Following Tesla’s shift in its solar power business after the acquisition of SolarCity, which has been dominating the US residential solar market for years, SunRun has now come within, at least, 17% of Tesla’s residential solar construction volume in the 3rd quarter.

Tesla and SunRun are the two largest residential solar installation companies in the USA. Tesla booked 109MW of solar and SunRun 93MW in the 3rd quarter of 2017.

If trends were to continue, SunRun would catch Tesla in 2018 as the largest residential solar installer. Really though, SunRun could have already caught Tesla – however, we don’t expect these downward residential solar trends to continue on Tesla’s part.

While SunRun booked 93MW of solar power in Q3’17, their quarterly report didn’t specifically break out how much was sold versus leased. However, a prior analysis suggests this number might be about 80%, meaning 74MW of residential solar power was leased to the homeowners.

Vivint’s booked 53MW in the 3rd quarter, with a suggestion that 90% of their volume – 47.7MW – was from third-party leases.

Tesla’s 3rd quarter included 109MW of solar power booked with a specific reference to 46% of it being cash sales.

Electrek’s Take

As noted in their last quarterly report – Tesla is pulling back from commercial/utility and focusing on residential cash sales versus leasing. The whole of the solar industry has seen a shift away from residential solar leasing toward cash sales. SunRun and Vivint have been weathering this shift in opposition though.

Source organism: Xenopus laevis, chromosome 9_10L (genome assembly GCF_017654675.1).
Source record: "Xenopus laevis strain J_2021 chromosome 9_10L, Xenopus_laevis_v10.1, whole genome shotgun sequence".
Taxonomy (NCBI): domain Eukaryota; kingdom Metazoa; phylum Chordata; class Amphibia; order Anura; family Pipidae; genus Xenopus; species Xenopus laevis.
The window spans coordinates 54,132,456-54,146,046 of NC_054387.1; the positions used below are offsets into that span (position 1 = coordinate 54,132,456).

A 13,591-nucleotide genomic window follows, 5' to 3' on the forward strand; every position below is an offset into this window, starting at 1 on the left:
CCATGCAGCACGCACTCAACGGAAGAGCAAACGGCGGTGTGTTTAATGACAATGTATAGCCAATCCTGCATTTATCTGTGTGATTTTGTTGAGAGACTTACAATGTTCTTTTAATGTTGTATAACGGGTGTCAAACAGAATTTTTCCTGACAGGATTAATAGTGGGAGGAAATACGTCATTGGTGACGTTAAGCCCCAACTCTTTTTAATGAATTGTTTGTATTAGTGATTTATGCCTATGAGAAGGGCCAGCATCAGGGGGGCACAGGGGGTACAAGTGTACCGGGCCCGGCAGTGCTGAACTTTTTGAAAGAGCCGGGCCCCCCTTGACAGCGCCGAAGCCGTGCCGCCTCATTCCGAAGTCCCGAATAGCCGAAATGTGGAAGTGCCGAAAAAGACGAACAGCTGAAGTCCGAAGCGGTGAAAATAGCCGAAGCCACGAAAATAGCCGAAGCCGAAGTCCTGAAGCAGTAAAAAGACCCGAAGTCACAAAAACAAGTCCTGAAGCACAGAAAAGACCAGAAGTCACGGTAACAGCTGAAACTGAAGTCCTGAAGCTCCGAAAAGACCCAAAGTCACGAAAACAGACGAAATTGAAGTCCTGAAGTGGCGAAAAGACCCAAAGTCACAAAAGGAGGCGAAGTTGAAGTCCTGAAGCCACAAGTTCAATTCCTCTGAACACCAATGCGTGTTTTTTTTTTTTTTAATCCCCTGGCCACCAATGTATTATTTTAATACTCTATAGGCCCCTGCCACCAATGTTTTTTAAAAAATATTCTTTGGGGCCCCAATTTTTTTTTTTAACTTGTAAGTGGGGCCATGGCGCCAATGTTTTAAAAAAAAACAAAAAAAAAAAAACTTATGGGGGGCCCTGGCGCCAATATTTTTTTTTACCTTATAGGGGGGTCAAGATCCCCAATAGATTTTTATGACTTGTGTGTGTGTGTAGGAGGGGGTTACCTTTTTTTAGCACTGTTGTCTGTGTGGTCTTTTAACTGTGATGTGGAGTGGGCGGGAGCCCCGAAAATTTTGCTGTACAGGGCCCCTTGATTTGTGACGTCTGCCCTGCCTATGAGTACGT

In terms of exact volumes on Tesla’s side, there are a few blurry spots. In the aforementioned quarterly report, Tesla gave very little specific information on their solar power installations. They simply noted that they’d installed 109MW of solar. They did specify that 46% of their residential solar installations were now cash purchases versus leases, but they did not talk about the total volume of commercial/utility or residential.

It was noted they were pulling back from low margin commercial and utility solar installations. If Tesla had done 16MW of commercial/utility solar in Q3 – then they’d have 93 MW of residential, the same amount as SunRun.

Tesla could have leased as much as 58.8MW of residential solar – if they’d installed zero commercial/utility, however I don’t feel this is the case as they’d probably have stated it.

In the quarterly report, they noted $128 million was spent deploying solar leases. If that solar was deployed at $2.94/W (like Vivint’s ~47MW was built for) and the money was spent on all of the solar booked in the 3rd quarter, then we’d see that they’d done 43MW of residential solar lease. However, we don’t know solar costs or breakdowns from projects in these current versions of Tesla’s quarterly reports (past SolarCity report did break data out in this way).

What this mess of numbers means is that SunRun is the USA’s largest residential lease company, and probably the 2nd largest residential installer – but maybe the largest. Vivint is highly likely to be the third largest residential installer, but possibly the second largest lease company (90% of 53MW of leases puts it real close to what Tesla’s lease volume could be).

One residential solar factor that is a big monkey on everyone’s back though – what’s going to come from Tesla’s Buffalo Gigafactory? Tesla thinks they’re going to have a 2GW/year capacity from that facility. That’d be more volume than Vivint plus SunRun times thirteen. Tesla has stated they’re sold out their solar roof tiles well into 2018. How long will it take to deploy and install volume though?

With a projected 2.3GW of solar power to be installed for all of 2017 and Tesla shaking a 2GW Gigafactory stick at it, it’s going to be a challenge to predict what comes of the residential solar market. Maybe Tesla sells its shingles to third-party competitors and this argument gets blended and even more complex?

Whatever happens, expect change.

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